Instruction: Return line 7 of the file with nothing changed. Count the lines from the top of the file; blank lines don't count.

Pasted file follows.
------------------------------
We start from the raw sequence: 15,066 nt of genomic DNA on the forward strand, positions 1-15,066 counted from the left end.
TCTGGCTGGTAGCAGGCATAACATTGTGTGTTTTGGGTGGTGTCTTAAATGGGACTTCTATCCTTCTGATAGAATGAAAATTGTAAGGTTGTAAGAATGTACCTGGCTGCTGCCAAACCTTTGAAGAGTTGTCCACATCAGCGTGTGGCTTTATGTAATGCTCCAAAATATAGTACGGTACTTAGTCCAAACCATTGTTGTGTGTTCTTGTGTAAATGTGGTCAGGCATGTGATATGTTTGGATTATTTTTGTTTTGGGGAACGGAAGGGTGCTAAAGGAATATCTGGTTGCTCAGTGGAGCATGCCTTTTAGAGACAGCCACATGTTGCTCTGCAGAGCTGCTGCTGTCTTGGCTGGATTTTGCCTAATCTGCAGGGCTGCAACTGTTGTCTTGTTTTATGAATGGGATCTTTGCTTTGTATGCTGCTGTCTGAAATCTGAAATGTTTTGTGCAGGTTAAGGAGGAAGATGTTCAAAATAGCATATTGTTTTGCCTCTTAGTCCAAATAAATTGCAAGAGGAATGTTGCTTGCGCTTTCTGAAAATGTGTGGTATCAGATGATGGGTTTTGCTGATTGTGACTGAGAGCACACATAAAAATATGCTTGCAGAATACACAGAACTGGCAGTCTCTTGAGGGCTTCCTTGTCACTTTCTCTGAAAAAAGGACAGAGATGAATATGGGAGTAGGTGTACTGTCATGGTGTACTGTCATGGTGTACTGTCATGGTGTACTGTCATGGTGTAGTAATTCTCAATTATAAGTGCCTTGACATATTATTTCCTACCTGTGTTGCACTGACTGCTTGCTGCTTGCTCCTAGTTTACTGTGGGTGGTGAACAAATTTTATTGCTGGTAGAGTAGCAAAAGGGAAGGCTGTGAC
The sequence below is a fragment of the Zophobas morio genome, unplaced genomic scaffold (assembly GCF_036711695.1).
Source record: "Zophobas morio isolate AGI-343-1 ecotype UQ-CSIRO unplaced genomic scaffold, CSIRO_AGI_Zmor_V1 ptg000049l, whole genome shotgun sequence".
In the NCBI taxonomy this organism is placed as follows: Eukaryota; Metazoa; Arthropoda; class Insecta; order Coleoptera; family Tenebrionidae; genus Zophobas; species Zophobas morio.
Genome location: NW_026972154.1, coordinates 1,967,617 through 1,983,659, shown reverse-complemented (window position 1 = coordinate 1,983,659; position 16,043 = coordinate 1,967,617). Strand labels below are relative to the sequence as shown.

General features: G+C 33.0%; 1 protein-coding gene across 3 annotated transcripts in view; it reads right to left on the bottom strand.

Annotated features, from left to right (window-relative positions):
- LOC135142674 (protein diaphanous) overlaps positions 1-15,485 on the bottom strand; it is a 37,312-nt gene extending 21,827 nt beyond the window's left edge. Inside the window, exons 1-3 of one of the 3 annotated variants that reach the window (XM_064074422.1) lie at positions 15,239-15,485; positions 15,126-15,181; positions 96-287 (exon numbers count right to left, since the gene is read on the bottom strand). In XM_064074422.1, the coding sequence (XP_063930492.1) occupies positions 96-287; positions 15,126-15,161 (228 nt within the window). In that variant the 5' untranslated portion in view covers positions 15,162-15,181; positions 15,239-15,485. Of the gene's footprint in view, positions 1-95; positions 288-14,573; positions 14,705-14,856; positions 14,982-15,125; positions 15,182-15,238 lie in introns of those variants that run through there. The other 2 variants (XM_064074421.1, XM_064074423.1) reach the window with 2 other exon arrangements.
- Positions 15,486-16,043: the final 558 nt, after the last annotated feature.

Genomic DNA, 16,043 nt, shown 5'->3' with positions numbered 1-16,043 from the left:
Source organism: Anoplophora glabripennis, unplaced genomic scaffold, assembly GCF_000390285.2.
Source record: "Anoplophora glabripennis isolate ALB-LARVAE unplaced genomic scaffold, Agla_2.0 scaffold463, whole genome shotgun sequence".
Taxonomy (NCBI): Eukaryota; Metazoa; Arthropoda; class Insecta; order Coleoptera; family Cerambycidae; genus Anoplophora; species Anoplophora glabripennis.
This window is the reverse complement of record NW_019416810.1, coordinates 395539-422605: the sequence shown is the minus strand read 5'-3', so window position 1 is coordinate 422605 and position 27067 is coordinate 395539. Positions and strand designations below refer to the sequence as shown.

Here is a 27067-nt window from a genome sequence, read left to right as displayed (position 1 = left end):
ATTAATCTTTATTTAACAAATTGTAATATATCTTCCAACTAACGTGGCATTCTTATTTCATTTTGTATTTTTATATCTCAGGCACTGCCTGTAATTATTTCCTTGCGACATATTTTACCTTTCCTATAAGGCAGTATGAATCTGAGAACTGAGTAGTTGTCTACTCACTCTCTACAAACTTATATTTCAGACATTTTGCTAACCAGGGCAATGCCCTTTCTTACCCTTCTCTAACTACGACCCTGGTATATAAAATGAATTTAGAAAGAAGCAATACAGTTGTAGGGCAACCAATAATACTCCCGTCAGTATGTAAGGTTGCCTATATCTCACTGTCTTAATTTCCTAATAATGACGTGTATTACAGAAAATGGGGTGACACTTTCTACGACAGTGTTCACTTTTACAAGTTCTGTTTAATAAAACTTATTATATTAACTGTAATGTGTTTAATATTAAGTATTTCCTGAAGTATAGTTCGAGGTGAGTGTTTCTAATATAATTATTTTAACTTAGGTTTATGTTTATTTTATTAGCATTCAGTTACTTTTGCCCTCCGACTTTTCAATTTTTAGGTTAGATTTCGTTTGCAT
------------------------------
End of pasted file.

General features: G+C 33.0%; 1 protein-coding gene across 3 annotated transcripts in view; it reads right to left on the bottom strand.